Senator John Hoeven today announced that North Dakota State University (NDSU) and Lawrence Livermore National Laboratory (LLNL) have entered into a memorandum of agreement to partner on research and development projects using advanced computers to help boost energy development, create new high-tech products and give students access to tremendous educational opportunities to prepare them for high-paying jobs. Hoeven brought them together at an energy symposium in Fargo in March and proposed a partnership to advance clean energy technologies.
"Using high-performance computers, NDSU and LLNL will collaborate on research and development projects aimed at boosting energy production from shale formations like the Bakken, which could yield billions of barrels of additional oil," Hoeven said. "We can become energy independent in the United States within the next five to seven years. That requires developing and deploying new technologies to produce more energy with better environmental stewardship. Today, this partnership is one more example of how we're driving that technology development in North Dakota.
"Together, NDSU and LLNL could also create new polymers and coatings for a range of applications. And for students and faculty, the university expects exchanges with the lab for education and training, giving NDSU students and faculty access to one of the most advanced computers in the world and renowned professors to prepare them for the high-paying, high-tech careers of the future."
Hoeven, NDSU President Dean L. Bresciani and LLNL Director Dr. Penrose (Parney) Albright, finalized the agreement during a signing ceremony held at NDSU this afternoon.
Both NDSU and LLNL have proven themselves leaders in energy research. Hoeven said collaboration between the national lab and NDSU's Center for Computationally Assisted Science and Technology (CCAST) could lead to more energy production with a smaller environmental footprint. LLNL is one of the world's premier research facilities, having developed energy technologies in the fields of coal gasification, shale oil extraction, geothermal energy, advanced battery research and fusion energy. NDSU's supercomputing facility has some of the most powerful computers between Minneapolis and Seattle.
"The energy challenges of today and tomorrow require new kinds of partnerships to develop and use new kinds of technology," said LLNL Director Dr. Penrose (Parney) Albright. "We look forward to a close partnership with NDSU faculty, staff and students bringing advanced supercomputing to real world problems in fossil energy and sustainability. I am grateful to Senator Hoeven for enabling what will be an enduring relationship in service to the nation."
"Collaboration between NDSU and LLNL is expected to include faculty, staff and students on research projects, once funding is secured. This will provide a tremendous opportunity for students to gain experience in the use of advanced computing for science and technology development," said NDSU President Dean L. Bresciani.
Oil shale formations are a critically important resource for the United States, including North Dakota, which has advanced from the ninth to the second-largest oil producing state in the nation over the past six years. The use of current technology produces only 2 to 5 percent of the oil in place. North Dakota could benefit from new technology to produce more oil from individual shale oil wells, maximizing production, while reducing environmental impacts.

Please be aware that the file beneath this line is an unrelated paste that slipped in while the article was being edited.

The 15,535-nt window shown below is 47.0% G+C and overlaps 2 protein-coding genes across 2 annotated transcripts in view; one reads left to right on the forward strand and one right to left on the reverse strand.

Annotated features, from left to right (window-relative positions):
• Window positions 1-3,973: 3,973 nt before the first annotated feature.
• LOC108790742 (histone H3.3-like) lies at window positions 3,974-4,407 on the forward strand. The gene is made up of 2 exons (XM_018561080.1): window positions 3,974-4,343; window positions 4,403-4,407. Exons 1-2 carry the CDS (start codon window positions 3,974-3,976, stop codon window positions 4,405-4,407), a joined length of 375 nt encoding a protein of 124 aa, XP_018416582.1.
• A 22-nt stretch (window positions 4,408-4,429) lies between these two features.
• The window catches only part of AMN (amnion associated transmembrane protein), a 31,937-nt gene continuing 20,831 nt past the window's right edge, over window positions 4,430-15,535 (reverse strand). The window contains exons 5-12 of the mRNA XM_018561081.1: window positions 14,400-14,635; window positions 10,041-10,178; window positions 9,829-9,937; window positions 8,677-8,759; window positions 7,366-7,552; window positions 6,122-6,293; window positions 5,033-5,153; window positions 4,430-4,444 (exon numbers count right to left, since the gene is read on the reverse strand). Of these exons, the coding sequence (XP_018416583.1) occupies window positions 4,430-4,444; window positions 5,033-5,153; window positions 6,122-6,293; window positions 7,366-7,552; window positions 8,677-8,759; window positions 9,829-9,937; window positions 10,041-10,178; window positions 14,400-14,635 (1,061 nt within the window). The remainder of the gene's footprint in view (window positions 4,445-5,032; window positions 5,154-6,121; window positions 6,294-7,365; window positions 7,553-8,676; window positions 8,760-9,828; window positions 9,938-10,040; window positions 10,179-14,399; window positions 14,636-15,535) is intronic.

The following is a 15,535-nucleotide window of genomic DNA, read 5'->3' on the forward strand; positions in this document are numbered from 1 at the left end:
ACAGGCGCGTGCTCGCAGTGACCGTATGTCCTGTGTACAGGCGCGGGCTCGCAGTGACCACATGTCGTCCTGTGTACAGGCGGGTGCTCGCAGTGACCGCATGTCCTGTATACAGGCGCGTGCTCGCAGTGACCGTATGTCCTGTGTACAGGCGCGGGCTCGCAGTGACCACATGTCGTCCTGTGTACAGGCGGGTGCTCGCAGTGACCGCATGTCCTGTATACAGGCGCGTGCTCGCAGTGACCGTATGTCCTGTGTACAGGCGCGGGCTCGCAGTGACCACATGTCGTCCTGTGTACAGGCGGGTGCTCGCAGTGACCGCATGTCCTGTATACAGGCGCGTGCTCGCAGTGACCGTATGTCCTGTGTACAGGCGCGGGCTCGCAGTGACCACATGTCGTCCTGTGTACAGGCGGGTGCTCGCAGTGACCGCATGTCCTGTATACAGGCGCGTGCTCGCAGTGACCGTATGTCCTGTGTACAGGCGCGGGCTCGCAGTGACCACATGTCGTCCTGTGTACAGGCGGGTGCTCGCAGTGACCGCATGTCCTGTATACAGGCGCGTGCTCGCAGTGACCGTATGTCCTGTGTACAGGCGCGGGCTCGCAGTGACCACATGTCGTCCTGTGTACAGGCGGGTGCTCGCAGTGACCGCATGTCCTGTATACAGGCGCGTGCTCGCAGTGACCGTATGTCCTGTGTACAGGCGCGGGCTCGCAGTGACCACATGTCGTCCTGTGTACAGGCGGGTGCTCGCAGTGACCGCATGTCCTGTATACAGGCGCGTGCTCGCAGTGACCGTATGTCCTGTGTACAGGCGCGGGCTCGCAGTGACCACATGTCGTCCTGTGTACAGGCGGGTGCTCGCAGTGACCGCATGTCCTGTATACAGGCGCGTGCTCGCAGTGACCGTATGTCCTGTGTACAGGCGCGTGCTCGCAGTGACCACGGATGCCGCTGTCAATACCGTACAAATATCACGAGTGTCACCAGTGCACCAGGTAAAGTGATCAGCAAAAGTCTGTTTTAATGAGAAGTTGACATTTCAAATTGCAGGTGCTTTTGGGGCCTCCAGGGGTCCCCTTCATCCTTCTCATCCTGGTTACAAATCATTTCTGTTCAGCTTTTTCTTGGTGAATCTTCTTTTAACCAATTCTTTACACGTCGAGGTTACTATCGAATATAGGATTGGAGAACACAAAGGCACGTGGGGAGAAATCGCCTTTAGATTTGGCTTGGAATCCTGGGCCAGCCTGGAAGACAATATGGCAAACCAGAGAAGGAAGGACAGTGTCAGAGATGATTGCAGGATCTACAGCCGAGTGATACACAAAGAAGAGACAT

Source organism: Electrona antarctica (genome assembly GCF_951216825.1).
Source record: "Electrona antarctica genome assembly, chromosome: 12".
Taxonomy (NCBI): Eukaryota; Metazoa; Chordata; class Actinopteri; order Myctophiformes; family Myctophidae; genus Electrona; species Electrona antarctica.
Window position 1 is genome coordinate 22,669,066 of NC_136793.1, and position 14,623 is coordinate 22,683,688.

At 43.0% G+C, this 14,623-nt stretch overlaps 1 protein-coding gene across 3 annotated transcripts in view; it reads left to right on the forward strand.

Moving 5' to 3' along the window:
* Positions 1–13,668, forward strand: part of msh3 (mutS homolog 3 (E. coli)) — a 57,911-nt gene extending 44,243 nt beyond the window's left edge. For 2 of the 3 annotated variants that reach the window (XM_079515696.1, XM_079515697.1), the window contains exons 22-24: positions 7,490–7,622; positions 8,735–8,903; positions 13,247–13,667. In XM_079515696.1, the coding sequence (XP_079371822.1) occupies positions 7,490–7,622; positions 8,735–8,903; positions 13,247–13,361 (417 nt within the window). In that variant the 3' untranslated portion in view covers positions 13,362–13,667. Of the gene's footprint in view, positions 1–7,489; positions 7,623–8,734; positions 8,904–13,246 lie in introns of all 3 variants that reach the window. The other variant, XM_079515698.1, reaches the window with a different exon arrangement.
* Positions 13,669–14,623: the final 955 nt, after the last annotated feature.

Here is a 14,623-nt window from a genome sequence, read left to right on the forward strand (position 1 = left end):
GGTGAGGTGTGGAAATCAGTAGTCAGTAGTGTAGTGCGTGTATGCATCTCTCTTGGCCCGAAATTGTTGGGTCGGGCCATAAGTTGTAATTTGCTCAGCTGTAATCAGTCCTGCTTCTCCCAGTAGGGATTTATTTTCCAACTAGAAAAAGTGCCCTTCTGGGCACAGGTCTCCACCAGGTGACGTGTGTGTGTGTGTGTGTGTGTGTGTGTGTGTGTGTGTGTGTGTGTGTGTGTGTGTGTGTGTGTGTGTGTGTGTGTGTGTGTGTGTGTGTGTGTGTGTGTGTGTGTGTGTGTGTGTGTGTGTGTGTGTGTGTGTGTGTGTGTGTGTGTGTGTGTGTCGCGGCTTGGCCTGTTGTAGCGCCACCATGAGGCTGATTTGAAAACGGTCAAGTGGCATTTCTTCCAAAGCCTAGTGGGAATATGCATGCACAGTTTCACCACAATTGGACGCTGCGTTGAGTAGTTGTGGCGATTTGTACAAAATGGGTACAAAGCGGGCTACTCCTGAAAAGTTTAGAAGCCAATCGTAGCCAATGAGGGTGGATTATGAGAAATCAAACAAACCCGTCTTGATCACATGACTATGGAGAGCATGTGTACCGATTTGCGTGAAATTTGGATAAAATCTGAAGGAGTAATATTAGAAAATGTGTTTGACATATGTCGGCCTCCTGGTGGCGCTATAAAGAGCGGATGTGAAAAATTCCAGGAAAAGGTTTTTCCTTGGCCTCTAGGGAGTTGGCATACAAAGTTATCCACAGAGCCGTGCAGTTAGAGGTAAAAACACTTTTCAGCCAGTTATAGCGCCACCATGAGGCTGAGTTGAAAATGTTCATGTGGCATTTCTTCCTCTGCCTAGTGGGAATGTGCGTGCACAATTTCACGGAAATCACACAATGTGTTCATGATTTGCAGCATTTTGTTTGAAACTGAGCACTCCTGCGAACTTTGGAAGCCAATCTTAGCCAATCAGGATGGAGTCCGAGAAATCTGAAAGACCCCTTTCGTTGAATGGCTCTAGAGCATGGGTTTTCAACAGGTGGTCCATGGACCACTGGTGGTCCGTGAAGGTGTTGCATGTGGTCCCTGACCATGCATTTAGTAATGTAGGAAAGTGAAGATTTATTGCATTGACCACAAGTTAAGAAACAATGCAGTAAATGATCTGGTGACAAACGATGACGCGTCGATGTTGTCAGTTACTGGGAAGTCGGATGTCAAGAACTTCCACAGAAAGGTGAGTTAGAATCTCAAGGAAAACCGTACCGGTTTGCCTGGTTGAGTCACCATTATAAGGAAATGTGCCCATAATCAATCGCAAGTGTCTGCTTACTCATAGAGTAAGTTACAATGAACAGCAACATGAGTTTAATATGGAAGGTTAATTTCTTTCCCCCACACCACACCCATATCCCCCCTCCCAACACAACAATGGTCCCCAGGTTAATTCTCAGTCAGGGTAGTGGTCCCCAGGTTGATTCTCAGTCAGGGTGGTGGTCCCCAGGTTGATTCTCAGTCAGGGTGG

Other potential research projects using advanced computing could include developing chemicals and experiments that will enable scientists to create new medicines, as well as new materials for use in the energy industry. Among other pending plans, NDSU and LLNL also plan to seek funding for projects to harness the power of advanced computing to develop new materials and methods for use in experiments involving robots.
Hoeven is a member of the Senate Energy Committee and the Republican High-Tech Task Force, which is working to ensure that U.S. technology firms keep their competitive edge global markets. As governor, he launched initiatives to promote North Dakota's energy and technology sectors, including the Centers of Excellence initiative, which partnered companies with the state's campuses to research, develop and commercialize new products and services.
LLNL is a world leader in the application of advanced supercomputing to material science and chemical design and invented the field of computational molecular dynamics. Founded in 1952, the Lab provides solutions to our country's most important national security challenges through innovative science, engineering and technology. LLNL is managed by Lawrence Livermore National Security, LLC for the U.S. Department of Energy's National Nuclear Security Administration.
NDSU is a leader in high throughput, robotic-driven, experimental and applied chemistry, and in R&D of polymers, coatings and other materials. Researchers at NDSU have created first-of-a-kind materials such as new catalysts, polymers and coatings used in defense applications and in commercial applications. NDSU's CCAST facility provides high-performance computing infrastructure for the university, its Research and Technology Park and their industrial partners, and engages in its own original research. NDSU is recognized as one of the nation's top 108 universities with very high research activity by the Carnegie Commission on Higher Education.